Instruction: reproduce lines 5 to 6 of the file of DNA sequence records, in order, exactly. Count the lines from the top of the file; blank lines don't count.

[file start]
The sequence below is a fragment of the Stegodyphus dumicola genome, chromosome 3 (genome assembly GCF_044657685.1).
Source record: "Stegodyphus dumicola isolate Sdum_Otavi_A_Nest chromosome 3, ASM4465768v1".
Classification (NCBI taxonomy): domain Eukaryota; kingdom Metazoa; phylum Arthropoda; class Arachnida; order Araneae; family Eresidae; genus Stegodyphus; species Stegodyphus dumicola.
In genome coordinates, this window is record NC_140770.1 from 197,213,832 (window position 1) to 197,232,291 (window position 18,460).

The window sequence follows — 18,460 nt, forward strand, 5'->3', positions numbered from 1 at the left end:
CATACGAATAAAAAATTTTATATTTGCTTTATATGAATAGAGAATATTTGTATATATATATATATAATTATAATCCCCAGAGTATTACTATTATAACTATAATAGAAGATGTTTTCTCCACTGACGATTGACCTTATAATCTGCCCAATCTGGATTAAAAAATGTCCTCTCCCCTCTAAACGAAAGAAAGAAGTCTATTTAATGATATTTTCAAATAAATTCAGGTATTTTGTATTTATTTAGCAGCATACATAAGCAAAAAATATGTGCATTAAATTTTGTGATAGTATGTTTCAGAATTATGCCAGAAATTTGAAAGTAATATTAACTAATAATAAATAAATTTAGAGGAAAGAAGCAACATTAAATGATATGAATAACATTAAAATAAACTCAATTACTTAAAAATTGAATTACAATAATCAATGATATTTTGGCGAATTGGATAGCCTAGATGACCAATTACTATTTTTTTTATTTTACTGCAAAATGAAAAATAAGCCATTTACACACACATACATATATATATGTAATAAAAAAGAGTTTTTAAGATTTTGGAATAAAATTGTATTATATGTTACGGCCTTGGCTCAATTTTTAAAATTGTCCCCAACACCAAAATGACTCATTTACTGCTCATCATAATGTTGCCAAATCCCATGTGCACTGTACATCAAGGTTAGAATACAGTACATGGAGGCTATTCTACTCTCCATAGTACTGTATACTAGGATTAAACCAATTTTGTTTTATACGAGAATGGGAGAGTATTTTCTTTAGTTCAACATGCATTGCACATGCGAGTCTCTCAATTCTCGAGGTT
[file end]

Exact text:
The window sequence follows — 18,460 nt, forward strand, 5'->3', positions numbered from 1 at the left end:
CATACGAATAAAAAATTTTATATTTGCTTTATATGAATAGAGAATATTTGTATATATATATATATAATTATAATCCCCAGAGTATTACTATTATAACTATAATAGAAGATGTTTTCTCCACTGACGATTGACCTTATAATCTGCCCAATCTGGATTAAAAAATGTCCTCTCCCCTCTAAACGAAAGAAAGAAGTCTATTTAATGATATTTTCAAATAAATTCAGGTATTTTGTATTTATTTAGCAGCATACATAAGCAAAAAATATGTGCATTAAATTTTGTGATAGTATGTTTCAGAATTATGCCAGAAATTTGAAAGTAATATTAACTAATAATAAATAAATTTAGAGGAAAGAAGCAACATTAAATGATATGAATAACATTAAAATAAACTCAATTACTTAAAAATTGAATTACAATAATCAATGATATTTTGGCGAATTGGATAGCCTAGATGACCAATTACTATTTTTTTTATTTTACTGCAAAATGAAAAATAAGCCATTTACACACACATACATATATATATGTAATAAAAAAGAGTTTTTAAGATTTTGGAATAAAATTGTATTATATGTTACGGCCTTGGCTCAATTTTTAAAATTGTCCCCAACACCAAAATGACTCATTTACTGCTCATCATAATGTTGCCAAATCCCATGTGCACTGTACATCAAGGTTAGAATACAGTACATGGAGGCTATTCTACTCTCCATAGTACTGTATACTAGGATTAAACCAATTTTGTTTTATACGAGAATGGGAGAGTATTTTCTTTAGTTCAACATGCATTGCACATGCGAGTCTCTCAATTCTCGAGGTT